It was a quiet Saturday, spent entirely at home playing video games and loafing around on the internet. There were no events worth noting; no unusual sounds or moments of conflict between the cats (tension had been high ever since we brought home Fang-A-Lang. My cats did not view this interloper with friendly eyes). It was a day completely without remark.
Which made it all the more shocking that night when I noticed my tiny black cat Shy had blood all over her nose and mouth.
I had gone into the bathroom to wash my hands and Shy had followed me, hoping for love and pettin’s. I saw what looked like a large bump over her nose which seemed out of place. I looked closer and noticed it was a build up of dried blood. There was more blood all around her nose and mouth and it was definitely hers and not from something else.
Shy is my baby. (Well, my fur baby now that my uterus is working on an actual people baby.) I’ve had her ever since she was a tiny kitten and my mom adopted her on my behalf from one of her neighbors whose cat had had kittens. I still remember getting the text message that had a picture of a small, kitten no bigger than a blob of ink, with the words, “I adopted a kitten for you! I named her Chicago but you can call her Shy.” For the record, I NEVER call her Chicago. She has always been Shy or more frequently, my little Shy Guy (named after the adorable masked Mario villains).
There is little point in arguing with my mom when she has decided something and honestly the kitten was so cute I didn’t really want to argue it all that much. With no protests from me, I was driving down to pick up the little gal, cat carrier in tow.
Yeah, she lasted maybe five minutes in that thing. Her miniscule pleas and tiny, outstretching paws reaching out of the carrier wore my heart down instantly. I released her from the carrier before we even made it down the street and we drove the rest of the way home with her either asleep in my lap or perched on my shoulder, looking out the window.
She has been my baby pretty much ever since. To this day, I am the only person she routinely cuddles and gives affection to. I am able to hold her on her back, in my arms like a baby and she utters no cries of protest. But woe be to those who see this display and decide to imitate my hold on her. Then the claws come out. And the teeth. And the hissing. And rowling. General asshole behavior.
Needless to say when I saw the blood I flipped. My. Shit. Frequently. Until it was evenly toasted on both sides. I was the perfect example of a hyperbolic reaction and probably would have made a wonderful poster woman for Hysterical Cat Ladies: The Movie.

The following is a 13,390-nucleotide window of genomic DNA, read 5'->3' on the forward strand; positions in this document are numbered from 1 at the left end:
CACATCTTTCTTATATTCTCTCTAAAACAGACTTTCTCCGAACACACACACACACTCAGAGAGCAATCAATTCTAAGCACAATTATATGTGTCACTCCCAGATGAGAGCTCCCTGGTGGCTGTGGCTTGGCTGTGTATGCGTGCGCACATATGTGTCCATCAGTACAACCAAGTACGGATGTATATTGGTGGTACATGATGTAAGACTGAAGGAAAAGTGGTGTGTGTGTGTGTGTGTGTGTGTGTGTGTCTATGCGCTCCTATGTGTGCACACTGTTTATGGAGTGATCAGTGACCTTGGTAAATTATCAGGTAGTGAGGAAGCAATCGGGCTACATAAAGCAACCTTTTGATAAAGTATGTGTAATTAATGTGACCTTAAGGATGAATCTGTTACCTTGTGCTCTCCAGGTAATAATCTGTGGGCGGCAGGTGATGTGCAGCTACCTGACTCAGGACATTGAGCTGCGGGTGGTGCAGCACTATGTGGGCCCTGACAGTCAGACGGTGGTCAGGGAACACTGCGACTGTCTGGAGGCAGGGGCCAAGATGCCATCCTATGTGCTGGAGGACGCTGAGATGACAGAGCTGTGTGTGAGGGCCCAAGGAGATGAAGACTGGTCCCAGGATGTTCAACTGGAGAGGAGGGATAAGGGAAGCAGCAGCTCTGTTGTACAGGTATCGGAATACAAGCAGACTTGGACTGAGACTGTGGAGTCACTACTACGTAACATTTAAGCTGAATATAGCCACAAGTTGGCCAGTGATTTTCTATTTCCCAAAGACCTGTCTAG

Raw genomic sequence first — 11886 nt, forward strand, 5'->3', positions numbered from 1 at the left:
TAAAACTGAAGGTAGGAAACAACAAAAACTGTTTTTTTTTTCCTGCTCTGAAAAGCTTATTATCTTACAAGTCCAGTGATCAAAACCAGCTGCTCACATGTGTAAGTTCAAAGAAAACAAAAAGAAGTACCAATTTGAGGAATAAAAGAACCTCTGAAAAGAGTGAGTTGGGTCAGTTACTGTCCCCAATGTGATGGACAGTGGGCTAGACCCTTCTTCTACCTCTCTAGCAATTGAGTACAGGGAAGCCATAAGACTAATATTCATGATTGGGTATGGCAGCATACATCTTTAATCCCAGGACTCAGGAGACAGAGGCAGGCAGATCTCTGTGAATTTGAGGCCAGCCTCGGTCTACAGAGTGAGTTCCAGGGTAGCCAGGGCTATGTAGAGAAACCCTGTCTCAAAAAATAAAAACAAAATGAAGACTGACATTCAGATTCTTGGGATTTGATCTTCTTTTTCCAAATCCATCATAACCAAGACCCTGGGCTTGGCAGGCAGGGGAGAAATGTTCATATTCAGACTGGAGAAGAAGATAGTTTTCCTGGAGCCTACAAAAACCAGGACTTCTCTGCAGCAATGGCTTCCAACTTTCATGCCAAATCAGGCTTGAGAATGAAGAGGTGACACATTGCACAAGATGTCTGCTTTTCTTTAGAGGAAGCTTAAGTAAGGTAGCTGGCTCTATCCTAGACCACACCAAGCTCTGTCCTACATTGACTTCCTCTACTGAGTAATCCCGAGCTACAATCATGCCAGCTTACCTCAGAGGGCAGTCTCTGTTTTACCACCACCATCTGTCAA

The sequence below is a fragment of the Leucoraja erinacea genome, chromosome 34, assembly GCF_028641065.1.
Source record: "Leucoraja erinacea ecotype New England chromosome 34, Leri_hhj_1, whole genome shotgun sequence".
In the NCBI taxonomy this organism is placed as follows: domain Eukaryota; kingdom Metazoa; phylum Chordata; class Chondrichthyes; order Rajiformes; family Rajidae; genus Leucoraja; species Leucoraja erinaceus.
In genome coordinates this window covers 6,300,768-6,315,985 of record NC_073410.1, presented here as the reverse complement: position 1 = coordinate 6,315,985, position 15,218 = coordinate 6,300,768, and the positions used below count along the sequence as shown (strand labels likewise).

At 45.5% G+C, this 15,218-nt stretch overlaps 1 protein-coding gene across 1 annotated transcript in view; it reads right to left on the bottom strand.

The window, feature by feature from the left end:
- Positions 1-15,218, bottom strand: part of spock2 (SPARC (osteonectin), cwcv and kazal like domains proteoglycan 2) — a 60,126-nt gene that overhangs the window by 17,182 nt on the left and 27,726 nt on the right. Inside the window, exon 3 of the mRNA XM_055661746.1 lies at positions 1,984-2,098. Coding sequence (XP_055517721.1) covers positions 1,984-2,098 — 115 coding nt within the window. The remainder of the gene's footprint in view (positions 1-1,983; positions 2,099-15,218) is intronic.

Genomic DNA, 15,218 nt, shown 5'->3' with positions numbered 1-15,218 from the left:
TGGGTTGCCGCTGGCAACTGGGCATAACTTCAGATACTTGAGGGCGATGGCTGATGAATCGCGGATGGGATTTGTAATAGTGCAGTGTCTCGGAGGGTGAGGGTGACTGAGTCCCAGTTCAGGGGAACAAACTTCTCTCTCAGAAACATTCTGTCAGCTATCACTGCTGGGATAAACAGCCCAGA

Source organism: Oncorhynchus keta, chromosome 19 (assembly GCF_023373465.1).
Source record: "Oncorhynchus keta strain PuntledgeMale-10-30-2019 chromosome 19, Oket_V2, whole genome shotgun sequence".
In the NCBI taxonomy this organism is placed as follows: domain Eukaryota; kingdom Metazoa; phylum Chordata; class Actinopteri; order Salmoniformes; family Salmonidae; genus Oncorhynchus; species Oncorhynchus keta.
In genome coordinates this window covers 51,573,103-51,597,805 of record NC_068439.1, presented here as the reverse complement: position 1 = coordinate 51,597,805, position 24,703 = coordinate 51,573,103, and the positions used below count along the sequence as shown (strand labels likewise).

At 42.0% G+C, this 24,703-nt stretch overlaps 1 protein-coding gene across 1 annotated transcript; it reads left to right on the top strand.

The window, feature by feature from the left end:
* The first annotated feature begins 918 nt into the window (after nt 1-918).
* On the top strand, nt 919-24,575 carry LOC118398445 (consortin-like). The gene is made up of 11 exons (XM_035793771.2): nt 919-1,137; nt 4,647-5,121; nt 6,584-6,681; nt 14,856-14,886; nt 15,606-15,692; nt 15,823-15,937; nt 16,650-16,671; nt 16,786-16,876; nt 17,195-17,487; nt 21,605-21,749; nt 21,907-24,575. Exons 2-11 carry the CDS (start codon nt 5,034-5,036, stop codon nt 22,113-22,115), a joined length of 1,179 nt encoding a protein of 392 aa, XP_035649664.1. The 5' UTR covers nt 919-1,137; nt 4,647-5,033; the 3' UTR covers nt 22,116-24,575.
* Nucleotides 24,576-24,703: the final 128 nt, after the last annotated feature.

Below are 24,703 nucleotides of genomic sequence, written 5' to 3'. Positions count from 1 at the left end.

And of course we discovered this at 11:00pm on a Saturday night, when the vet is closed and won’t be open again till Monday. We looked her over from all angles and since she could breathe and was eating and drinking regularly we decided we could probably hold off on the emergency vet and their $500 walking in the door fee.
Shy was still looking and acting like she was totally fine. She seemed ignorant to the fact that her nose looked like it had lost a fight with a rock. Even though she was acting fine and healthy, I was still unable to relax and slept like crap that whole night. All of us were completely baffled on what could have happened to Shy. We had all been home all day and had heard nothing to suggest pain or injury to anyone. Surely an altercation between cats would have created some sort of sound? The fact that we couldn’t tell if she was wounded externally or if the blood was bubbling up out of her nose was also worrisome. Monday could not come fast enough for me.
Fortunately I was able to score an early appointment with my vet and brought Shy in quickly. It was not a pleasant visit. Shy is not a very tolerant cat when it comes to new people and she hated being touched by the vet or the tech. Whenever the tech held Shy so the vet could try to look at her face, Shy scream-rowled at the top of her lungs until they let go. As soon as they let go she shut up. It would have been funny if it wasn’t so humiliating to be honest.
In the end I had to hold Shy on her back, like a baby in my arms and then the vet was able to get close enough to look at her nose. We still don’t know how she did this, but it seems that Shy somehow scraped her face; the area starting from her upper lip all the way to the top of her nose had apparently been scraped open. We don’t know if she tried to jump somewhere stupid and ended up biffing it or what. However she cheese-grated her face she managed to do it quietly since Friday night she had been completely uninjured.
Fortunately the wound was over all mild and required no special care other than to keep an eye on it and bring her in again if it started looking infected (it never did, thank goodness). Shy was brought home and immediately passed out from the stress the whole visit had brought onto her and I have to say I ended up joining her in that nap because damn, being worried about your pet is exhausting.